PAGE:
fish

New Study: Will Omega-3s Boost Your Risk of Prostate Cancer?

Two yesterdays ago, I said I was going to “post this tomorrow.” On one hand, that didn’t happen. On the other hand, a one-day delay is still more timely than usual for me, so I’m counting this as a blogging victory. Whip out the kazoos!

As some of you’ve already seen, a major study came out this week with some unexpected findings about DHA, an omega-3 fat abundant in fish. The study linked high blood levels of DHA to aggressive prostate cancer (and trans fats to lower prostate cancer rates). To date, it’s the biggest fat-and-prostate-cancer study of its kind—which makes these findings all the more peculiar. Given the widespread use of fish oil supplements for quelling inflammation and boosting cardiovascular health, it’s a little spooky to think DHA is really a double-edged sword. But is this study really a slam against fish fat?

This analysis wound up as a guest post for Mark’s Daily Apple, so head over there to read the full thing:

Overall, the study itself isn’t too shabby—and the researchers readily admitted their findings surprised them. But this study is far from a harbinger of doom for seafood lovers. The take-home points, and some additional thoughts:

  • Serum fatty acids aren’t a perfect mirror of diet—and the men with higher levels of DHA weren’t necessarily eating more fish. In fact, it seems low-fat diets can actually increase DHA status in the blood the same way omega-3 supplementation can.
  • The “highest levels of serum DHA” reported here were based on percentage of fatty acids—not absolute value. Here’s a great explanation of why percentage-based measurements may be misleading in studies like these.

Another major study, the European Prospective Investigation into Cancer and Nutrition, also found a slight (but non-statistically-significant) link between prostate cancer and DHA levels in the bloodbut at the same time, found zero association between dietary fish fat and the disease. And as I wrote in the post on Mark’s Daily Apple, nearly all previous studies have shown fish consumption to have either a neutral or protective association with prostate cancer. Blood levels of DHA and dietary intake don’t seem to follow the same pattern in relation to this disease.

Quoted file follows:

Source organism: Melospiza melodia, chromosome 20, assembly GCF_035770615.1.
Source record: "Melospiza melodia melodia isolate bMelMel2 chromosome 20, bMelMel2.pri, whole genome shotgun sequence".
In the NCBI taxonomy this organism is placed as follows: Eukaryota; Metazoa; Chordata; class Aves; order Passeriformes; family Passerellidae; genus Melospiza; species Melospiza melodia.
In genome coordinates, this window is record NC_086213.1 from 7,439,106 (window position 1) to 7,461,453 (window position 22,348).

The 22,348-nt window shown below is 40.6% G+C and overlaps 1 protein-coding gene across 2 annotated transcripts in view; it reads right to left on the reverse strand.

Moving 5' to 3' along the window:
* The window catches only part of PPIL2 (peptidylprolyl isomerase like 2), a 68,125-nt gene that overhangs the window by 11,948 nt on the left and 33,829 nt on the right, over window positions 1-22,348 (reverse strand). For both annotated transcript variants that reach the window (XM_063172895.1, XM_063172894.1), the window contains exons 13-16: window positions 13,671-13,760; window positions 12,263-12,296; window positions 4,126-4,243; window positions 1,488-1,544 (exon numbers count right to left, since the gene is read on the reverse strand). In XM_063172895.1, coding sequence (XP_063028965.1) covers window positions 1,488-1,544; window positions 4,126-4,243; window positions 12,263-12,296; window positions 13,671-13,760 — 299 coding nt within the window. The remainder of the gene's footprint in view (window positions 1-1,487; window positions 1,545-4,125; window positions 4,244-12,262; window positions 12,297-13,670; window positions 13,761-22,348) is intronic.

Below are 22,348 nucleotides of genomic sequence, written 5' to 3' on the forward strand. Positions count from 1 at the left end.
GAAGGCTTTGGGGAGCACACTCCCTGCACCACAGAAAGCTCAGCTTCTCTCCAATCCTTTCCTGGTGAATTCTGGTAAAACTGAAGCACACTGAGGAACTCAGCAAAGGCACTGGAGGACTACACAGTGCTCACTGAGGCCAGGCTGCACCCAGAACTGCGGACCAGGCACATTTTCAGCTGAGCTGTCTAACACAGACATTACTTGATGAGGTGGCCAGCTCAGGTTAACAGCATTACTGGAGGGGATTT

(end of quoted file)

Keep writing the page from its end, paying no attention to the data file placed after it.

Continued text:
That said: I’m pretty weary of long-term mega-dosing of fish oil for other reasons. Thanks to all their double bonds, omega-3s are relatively unstable and prone to oxidation, just like other polyunsaturated fats. It’s quite possible that the anti-inflammatory benefits appearing short term could eventually collide with a new set of problems that take longer to appear: those stemming from oxidative stress. Moderate supplementation probably won’t cause harm, but regularly taking huge doses of fish oil should probably be done with caution. The best strategy for achieving a great omega-3/omega-6 ratio is reducing your intake of high-omega-6 foods like grains and industrial oils, rather than simply chugging back more omega-3 to compensate.

Edit: Paul at Perfect Health Diet has a more technical discussion of omega-3s, angiogensis, and cancer that does make DHA seem a little fishy. Highly worth reading!

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A Closer Look at the China Study: Fish and Disease

In my last post, I explored what the China Study data says about meat and disease—which turns out to be a far cry from what Campbell reports in his book of the same name. In a nutshell, meat has no statistically significant correlations with any diet-related disease, and actually has a negative correlation with death from all causes and death from all cancers. That means the populations that ate more meat generally had fewer chronic diseases than the populations that ate less of it. While it’s impossible to tell from the China Project alone whether this is because meat was protective of illness or simply corresponded with other helpful factors (like better health care), it does undermine Campbell’s assertion that animal product consumption always went hand-in-hand with disease in the China Project.

(If you’re not sure what the China Study is or why I’ve suddenly made it my life’s purpose to examine every modicum of its data, take a gander at the previous entry for an explanation.)

Of course, the “meat” category doesn’t include fish, eggs, or dairy—so these foods aren’t out of the hot seat yet. In this post, I’ll be looking at fish. Sushi lovers, listen up. (more…)